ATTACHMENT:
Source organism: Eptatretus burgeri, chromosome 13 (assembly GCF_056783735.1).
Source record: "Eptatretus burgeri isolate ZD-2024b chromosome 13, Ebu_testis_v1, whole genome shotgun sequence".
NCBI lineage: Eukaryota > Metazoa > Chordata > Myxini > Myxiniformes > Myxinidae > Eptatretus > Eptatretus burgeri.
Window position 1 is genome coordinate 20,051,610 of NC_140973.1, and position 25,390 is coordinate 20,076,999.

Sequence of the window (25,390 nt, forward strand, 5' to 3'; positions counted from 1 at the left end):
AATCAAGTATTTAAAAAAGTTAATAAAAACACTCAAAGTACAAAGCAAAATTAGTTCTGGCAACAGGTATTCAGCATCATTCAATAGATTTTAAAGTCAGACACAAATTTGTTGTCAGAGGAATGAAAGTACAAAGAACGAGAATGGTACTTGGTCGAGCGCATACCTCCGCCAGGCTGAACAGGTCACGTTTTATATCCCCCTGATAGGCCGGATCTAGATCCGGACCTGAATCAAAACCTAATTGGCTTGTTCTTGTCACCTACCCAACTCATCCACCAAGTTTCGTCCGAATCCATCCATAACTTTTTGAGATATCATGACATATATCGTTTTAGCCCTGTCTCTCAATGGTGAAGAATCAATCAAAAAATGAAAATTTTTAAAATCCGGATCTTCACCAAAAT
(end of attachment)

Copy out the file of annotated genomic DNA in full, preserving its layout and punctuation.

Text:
Source organism: Eptatretus burgeri, chromosome 13 (assembly GCF_056783735.1).
Source record: "Eptatretus burgeri isolate ZD-2024b chromosome 13, Ebu_testis_v1, whole genome shotgun sequence".
NCBI lineage: Eukaryota > Metazoa > Chordata > Myxini > Myxiniformes > Myxinidae > Eptatretus > Eptatretus burgeri.
Window position 1 is genome coordinate 20,051,610 of NC_140973.1, and position 25,390 is coordinate 20,076,999.

Sequence of the window (25,390 nt, forward strand, 5' to 3'; positions counted from 1 at the left end):
AATCAAGTATTTAAAAAAGTTAATAAAAACACTCAAAGTACAAAGCAAAATTAGTTCTGGCAACAGGTATTCAGCATCATTCAATAGATTTTAAAGTCAGACACAAATTTGTTGTCAGAGGAATGAAAGTACAAAGAACGAGAATGGTACTTGGTCGAGCGCATACCTCCGCCAGGCTGAACAGGTCACGTTTTATATCCCCCTGATAGGCCGGATCTAGATCCGGACCTGAATCAAAACCTAATTGGCTTGTTCTTGTCACCTACCCAACTCATCCACCAAGTTTCGTCCGAATCCATCCATAACTTTTTGAGATATCATGACATATATCGTTTTAGCCCTGTCTCTCAATGGTGAAGAATCAATCAAAAAATGAAAATTTTTAAAATCCGGATCTTCACCAAAAT